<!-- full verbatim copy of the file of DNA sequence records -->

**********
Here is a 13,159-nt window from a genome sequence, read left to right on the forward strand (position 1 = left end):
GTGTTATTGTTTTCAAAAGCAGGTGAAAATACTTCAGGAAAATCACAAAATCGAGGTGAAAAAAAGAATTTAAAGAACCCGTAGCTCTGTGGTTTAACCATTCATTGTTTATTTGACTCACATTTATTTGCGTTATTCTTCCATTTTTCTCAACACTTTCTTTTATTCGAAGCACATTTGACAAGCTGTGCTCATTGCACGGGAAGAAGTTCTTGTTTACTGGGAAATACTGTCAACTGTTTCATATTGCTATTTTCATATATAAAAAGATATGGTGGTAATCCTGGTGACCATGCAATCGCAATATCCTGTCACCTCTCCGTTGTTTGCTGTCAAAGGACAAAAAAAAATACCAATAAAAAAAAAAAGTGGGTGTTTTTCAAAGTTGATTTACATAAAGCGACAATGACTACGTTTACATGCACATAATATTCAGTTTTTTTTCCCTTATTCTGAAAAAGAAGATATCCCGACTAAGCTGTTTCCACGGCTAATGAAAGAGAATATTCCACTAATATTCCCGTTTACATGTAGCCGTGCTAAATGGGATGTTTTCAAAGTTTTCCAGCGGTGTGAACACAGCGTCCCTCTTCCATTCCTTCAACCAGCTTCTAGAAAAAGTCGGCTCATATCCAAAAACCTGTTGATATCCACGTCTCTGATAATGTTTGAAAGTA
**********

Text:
Here is a 13,159-nt window from a genome sequence, read left to right on the forward strand (position 1 = left end):
GTGTTATTGTTTTCAAAAGCAGGTGAAAATACTTCAGGAAAATCACAAAATCGAGGTGAAAAAAAGAATTTAAAGAACCCGTAGCTCTGTGGTTTAACCATTCATTGTTTATTTGACTCACATTTATTTGCGTTATTCTTCCATTTTTCTCAACACTTTCTTTTATTCGAAGCACATTTGACAAGCTGTGCTCATTGCACGGGAAGAAGTTCTTGTTTACTGGGAAATACTGTCAACTGTTTCATATTGCTATTTTCATATATAAAAAGATATGGTGGTAATCCTGGTGACCATGCAATCGCAATATCCTGTCACCTCTCCGTTGTTTGCTGTCAAAGGACAAAAAAAAATACCAATAAAAAAAAAAAGTGGGTGTTTTTCAAAGTTGATTTACATAAAGCGACAATGACTACGTTTACATGCACATAATATTCAGTTTTTTTTCCCTTATTCTGAAAAAGAAGATATCCCGACTAAGCTGTTTCCACGGCTAATGAAAGAGAATATTCCACTAATATTCCCGTTTACATGTAGCCGTGCTAAATGGGATGTTTTCAAAGTTTTCCAGCGGTGTGAACACAGCGTCCCTCTTCCATTCCTTCAACCAGCTTCTAGAAAAAGTCGGCTCATATCCAAAAACCTGTTGATATCCACGTCTCTGATAATGTTTGAAAGTA